The answer to this question may seem patently obvious. I reached the finish line on Boylston Street on April 15. I crossed the finish line around the same time as one of the two gentlemen I traveled and spent the weekend with. I crossed the finish line behind several people I knew and in front of a lot of other people I knew. I crossed the finish line after nearly 5,000 others, but that was much better than where my qualifying and bib number (7827) would have suggested. I crossed the finish line that several thousand runners were never able to cross. And after I crossed the finish line I did not stop immediately as I had done after at least one of the four other marathons I ran. I kept walking—as everyone who was not physically ill or otherwise incapable of walking/running any further was asked to do at the finish. I kept walking—glad to have crossed the finish line. I stayed on my feet—strong enough to keep myself going after the finish line. And I thought that my Boston experience (aside from getting my medal, getting sa shower, and driving home) was done.
Finish lines are usually black and white. I am either on one side of the finish line or the other. I know exactly where it is. I know whether the tape has been broken or not if you have any chance of being first. On a track it is particularly easy since the finish line is almost always in the same place. The only difficulty on the track is sometimes is keeping track of how many times I have gone around. For an 800 meter race this is not a big deal. For the mile it sometimes is a challenge to count. And for anything longer it is a bigger challenge. Of course, indoors is even more challenging even for the mile to keep track of just how many times I have gone around—although it has been many years since I had to worry about that.
Sometimes in longer races it can be a challenge to understand where the start and finish lines are. However, even there it is usually easier to figure out where the finish line is as the finish line usually has some time of inflatable “gateway” that everyone passes through. And whether it is a large inflatable arch or just some balloons, there is now mistaking where the finish line is.
When I crossed the finish line I thought it would be black and white. I was not finished, then I was. But the attackers actions led to a much different outcome.
It has now been almost five weeks since the Boston Marathon.
I am still processing.
I am still writing.
I am still thinking.
It is not as constant as it was. I went running with a friend this morning with whom I had not had the opportunity to run since early February or late January. We managed to go for approximately a one hour run with no mention of Boston—or only the briefest mention. We had plenty of other things about career and kids, running and fellow runners to catch up on.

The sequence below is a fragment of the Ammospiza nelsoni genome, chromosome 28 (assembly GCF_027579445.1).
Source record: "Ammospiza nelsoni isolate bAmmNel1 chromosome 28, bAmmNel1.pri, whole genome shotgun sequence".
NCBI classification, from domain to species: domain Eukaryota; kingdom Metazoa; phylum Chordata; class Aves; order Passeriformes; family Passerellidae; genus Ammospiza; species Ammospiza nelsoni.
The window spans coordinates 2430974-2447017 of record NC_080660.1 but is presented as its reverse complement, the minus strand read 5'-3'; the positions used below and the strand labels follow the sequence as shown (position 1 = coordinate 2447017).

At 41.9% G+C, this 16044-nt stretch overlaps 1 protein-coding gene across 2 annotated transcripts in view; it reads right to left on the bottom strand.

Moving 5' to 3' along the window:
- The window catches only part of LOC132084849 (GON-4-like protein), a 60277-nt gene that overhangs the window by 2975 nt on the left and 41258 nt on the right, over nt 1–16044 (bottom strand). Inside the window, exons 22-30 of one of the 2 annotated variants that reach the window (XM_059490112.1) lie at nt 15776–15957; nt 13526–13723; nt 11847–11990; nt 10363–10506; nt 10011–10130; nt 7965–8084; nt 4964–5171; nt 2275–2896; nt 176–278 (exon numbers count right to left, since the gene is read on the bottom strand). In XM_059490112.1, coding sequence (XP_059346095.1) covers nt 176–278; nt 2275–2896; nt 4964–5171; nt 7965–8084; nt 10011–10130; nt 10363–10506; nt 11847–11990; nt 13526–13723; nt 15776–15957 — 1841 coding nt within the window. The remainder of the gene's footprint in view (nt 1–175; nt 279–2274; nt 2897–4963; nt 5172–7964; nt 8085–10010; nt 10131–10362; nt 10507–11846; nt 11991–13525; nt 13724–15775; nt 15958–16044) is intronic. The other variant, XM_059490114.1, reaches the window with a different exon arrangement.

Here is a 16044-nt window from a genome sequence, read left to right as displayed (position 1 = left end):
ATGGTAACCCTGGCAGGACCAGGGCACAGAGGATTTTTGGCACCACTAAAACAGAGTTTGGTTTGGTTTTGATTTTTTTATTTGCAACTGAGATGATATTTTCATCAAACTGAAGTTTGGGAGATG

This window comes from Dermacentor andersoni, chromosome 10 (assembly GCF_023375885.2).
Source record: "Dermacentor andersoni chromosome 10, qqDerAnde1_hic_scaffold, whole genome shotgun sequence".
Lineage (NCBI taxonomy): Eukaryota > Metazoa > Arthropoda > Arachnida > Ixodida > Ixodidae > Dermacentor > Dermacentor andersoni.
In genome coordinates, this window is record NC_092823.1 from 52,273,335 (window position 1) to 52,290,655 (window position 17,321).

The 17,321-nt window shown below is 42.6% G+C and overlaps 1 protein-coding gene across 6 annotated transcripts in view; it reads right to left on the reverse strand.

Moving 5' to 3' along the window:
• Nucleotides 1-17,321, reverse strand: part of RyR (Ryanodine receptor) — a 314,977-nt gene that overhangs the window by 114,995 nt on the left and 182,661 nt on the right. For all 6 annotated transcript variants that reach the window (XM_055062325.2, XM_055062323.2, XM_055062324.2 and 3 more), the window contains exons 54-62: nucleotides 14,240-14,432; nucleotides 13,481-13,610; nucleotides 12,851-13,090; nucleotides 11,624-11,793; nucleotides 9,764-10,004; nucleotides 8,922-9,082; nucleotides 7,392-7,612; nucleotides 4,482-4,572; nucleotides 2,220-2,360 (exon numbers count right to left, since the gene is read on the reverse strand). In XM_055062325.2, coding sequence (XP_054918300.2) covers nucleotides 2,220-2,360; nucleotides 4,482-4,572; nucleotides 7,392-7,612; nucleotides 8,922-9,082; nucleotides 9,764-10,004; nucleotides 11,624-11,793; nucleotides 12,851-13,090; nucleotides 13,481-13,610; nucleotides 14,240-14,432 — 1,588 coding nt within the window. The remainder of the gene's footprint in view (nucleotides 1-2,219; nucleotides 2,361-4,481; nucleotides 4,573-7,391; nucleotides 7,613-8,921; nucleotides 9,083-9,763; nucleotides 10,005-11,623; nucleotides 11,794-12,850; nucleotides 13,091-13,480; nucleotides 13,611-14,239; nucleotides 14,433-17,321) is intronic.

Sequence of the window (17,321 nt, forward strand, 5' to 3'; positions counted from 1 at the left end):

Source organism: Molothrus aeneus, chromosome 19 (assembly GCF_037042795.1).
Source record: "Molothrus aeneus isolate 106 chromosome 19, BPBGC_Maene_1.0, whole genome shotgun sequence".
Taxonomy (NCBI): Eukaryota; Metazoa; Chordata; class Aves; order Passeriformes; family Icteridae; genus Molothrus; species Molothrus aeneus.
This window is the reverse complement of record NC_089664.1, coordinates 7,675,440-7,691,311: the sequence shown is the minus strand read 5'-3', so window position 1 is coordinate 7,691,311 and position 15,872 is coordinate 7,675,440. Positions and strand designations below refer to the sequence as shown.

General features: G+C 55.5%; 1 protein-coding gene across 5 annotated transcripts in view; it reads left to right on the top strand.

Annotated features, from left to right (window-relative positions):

But when I am alone, I still ponder.
When I hear new news, it still grabs my attention.
I’m not sure what the symbolic finish line for the attackers was. Was their finish line planting the explosives? Was their finish line detonating the explosives? Did they have an even bigger finish line in mind with supposed plans for New York city? I am sure that they did not think their finish line would be death in a shootout and lying in a boat waiting and being captured.
I imagine they did not ponder how their actions would influence the finish line for so many others. Obviously, detonating the explosives near the finish line they realized and intended to affect many at the finish line. Their tiing suggests they did not really understand when an explosion at the finish line would be most harmful—and for that I am thankful.
But their action certainly changed my finish line for this race experience. Not for the race itself—that ended on Boylston street just as clearly as expected.
However, if we think about the race experience as a whole, it definitely has extended my experience. The news coverage following the initial explosions also affected my race experience and the continuation of the race experience. Every time it makes a top of the news headline again (although the coverage has mostly become inner pages material at this point), the situation again becomes front and center in my mind.
So, in some ways, this feels like a bad dream where the finish line keeps moving further and further away. The finish line keeps changing. The rules keep changing. The expectations and realizations keep changing.
So where will the finish line be for the experience? I may never reach an absolute finish line. The race experience finish line will never be as black and white as the race finish line.
I never would have guessed that this would be the case.
I know that people sometimes talk about achieving some closure. In this case, I guess it is sort of like asking whether I will cross the finish line. If I really did achieve closure, then, yes, I would believe I had crossed the finish line. However, I think I may never get anything more than very close to the finish line. There will never likely be complete closure. I can appreciate so much better how people who have suffered a tragic loss talk about things like finding the accused and achieving a conviction make them feel better but don’t necessarily bring closure. When we finally get all the details of the investigation. When we finally understand—as best we ever will—the motivation of the brothers. When we finally have some legal system outcome of the case. Then, I will feel like I have come very close to the finish line. But deep inside somewhere, the pain and anger and helplessness that I felt that first afternoon will always be there. And if there is a black and white I am not sure that I will ever cross the finish line and achieve complete closure on this one. The best I can hope for is to be within sight of the finish line with no one moving the line ever again. I’m not sure when I will be there, but I’m not quite there yet.
© 2013, Kevin D. Frick